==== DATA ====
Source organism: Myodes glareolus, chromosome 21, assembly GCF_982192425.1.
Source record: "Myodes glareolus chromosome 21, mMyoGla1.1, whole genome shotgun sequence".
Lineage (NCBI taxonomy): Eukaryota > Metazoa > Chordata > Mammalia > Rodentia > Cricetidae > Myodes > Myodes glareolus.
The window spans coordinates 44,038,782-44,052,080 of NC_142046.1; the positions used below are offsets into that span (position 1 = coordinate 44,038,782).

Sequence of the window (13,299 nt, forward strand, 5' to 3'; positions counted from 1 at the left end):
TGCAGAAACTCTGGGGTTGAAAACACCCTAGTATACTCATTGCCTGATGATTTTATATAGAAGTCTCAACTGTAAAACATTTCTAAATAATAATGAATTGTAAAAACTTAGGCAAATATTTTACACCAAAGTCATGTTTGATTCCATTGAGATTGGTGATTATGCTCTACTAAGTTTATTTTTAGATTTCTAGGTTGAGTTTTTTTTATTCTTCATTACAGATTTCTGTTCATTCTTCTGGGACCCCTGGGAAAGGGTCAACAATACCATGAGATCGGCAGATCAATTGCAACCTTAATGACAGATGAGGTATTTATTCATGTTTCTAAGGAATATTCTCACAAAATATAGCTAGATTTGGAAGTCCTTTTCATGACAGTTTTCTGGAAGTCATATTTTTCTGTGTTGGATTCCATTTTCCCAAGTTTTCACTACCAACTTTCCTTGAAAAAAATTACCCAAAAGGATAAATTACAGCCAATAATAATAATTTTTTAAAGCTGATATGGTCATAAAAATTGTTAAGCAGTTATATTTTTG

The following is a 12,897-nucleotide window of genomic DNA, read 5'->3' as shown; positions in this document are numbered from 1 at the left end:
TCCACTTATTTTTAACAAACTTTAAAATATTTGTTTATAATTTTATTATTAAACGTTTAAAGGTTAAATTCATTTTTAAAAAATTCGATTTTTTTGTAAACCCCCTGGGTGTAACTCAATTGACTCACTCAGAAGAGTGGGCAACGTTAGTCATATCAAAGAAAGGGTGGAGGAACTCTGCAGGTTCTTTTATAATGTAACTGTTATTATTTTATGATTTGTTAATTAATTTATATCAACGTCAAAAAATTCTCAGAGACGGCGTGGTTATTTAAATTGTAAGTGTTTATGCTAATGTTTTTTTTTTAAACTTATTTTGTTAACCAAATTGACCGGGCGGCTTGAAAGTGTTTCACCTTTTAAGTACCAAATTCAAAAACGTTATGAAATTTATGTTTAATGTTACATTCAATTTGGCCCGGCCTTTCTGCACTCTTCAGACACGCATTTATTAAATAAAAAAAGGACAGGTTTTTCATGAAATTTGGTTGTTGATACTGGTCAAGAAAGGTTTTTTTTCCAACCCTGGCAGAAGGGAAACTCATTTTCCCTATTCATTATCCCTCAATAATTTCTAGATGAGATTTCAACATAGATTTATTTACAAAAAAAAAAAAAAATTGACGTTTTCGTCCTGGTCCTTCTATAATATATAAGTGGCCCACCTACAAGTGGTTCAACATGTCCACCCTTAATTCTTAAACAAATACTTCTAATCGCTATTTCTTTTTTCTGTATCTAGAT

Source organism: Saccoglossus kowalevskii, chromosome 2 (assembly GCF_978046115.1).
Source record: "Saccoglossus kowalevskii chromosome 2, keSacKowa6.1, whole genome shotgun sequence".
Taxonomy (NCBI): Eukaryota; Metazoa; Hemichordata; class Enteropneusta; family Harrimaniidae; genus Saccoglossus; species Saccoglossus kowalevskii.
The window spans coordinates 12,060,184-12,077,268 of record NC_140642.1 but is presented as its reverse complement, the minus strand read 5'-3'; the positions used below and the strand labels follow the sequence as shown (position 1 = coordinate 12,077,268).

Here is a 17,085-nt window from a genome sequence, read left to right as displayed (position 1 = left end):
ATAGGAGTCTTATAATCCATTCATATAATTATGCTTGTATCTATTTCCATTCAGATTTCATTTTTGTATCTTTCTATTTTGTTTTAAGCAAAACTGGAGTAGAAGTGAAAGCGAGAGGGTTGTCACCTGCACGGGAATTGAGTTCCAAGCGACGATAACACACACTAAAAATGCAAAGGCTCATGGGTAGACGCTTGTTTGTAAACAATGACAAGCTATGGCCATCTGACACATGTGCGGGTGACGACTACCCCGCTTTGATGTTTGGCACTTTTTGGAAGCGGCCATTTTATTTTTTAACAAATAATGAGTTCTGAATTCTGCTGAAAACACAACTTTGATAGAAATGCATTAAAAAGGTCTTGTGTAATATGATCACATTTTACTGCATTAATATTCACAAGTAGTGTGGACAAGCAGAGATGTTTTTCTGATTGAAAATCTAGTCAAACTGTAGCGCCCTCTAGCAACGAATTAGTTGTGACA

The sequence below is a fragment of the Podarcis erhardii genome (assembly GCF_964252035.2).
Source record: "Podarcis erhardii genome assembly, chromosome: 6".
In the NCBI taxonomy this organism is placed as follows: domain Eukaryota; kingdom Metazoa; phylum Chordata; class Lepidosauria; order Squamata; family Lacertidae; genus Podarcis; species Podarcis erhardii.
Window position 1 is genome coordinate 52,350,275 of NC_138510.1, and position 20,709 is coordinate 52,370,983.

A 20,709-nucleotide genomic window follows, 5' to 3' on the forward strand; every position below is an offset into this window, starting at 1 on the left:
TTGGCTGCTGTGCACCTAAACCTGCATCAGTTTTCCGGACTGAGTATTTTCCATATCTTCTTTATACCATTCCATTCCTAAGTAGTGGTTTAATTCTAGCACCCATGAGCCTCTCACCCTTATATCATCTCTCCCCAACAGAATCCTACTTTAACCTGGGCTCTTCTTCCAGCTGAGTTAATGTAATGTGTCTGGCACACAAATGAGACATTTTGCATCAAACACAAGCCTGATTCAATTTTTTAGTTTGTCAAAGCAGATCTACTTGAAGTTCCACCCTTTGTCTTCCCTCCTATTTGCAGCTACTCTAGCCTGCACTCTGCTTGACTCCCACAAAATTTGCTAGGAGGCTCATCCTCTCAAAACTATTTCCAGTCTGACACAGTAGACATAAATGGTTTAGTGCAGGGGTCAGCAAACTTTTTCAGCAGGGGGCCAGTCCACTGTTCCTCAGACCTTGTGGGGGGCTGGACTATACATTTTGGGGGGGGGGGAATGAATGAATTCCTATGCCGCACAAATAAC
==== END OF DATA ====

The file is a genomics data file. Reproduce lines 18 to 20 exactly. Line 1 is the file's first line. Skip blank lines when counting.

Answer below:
Window position 1 is genome coordinate 52,350,275 of NC_138510.1, and position 20,709 is coordinate 52,370,983.

A 20,709-nucleotide genomic window follows, 5' to 3' on the forward strand; every position below is an offset into this window, starting at 1 on the left:
TTGGCTGCTGTGCACCTAAACCTGCATCAGTTTTCCGGACTGAGTATTTTCCATATCTTCTTTATACCATTCCATTCCTAAGTAGTGGTTTAATTCTAGCACCCATGAGCCTCTCACCCTTATATCATCTCTCCCCAACAGAATCCTACTTTAACCTGGGCTCTTCTTCCAGCTGAGTTAATGTAATGTGTCTGGCACACAAATGAGACATTTTGCATCAAACACAAGCCTGATTCAATTTTTTAGTTTGTCAAAGCAGATCTACTTGAAGTTCCACCCTTTGTCTTCCCTCCTATTTGCAGCTACTCTAGCCTGCACTCTGCTTGACTCCCACAAAATTTGCTAGGAGGCTCATCCTCTCAAAACTATTTCCAGTCTGACACAGTAGACATAAATGGTTTAGTGCAGGGGTCAGCAAACTTTTTCAGCAGGGGGCCAGTCCACTGTTCCTCAGACCTTGTGGGGGGCTGGACTATACATTTTGGGGGGGGGGGAATGAATGAATTCCTATGCCGCACAAATAAC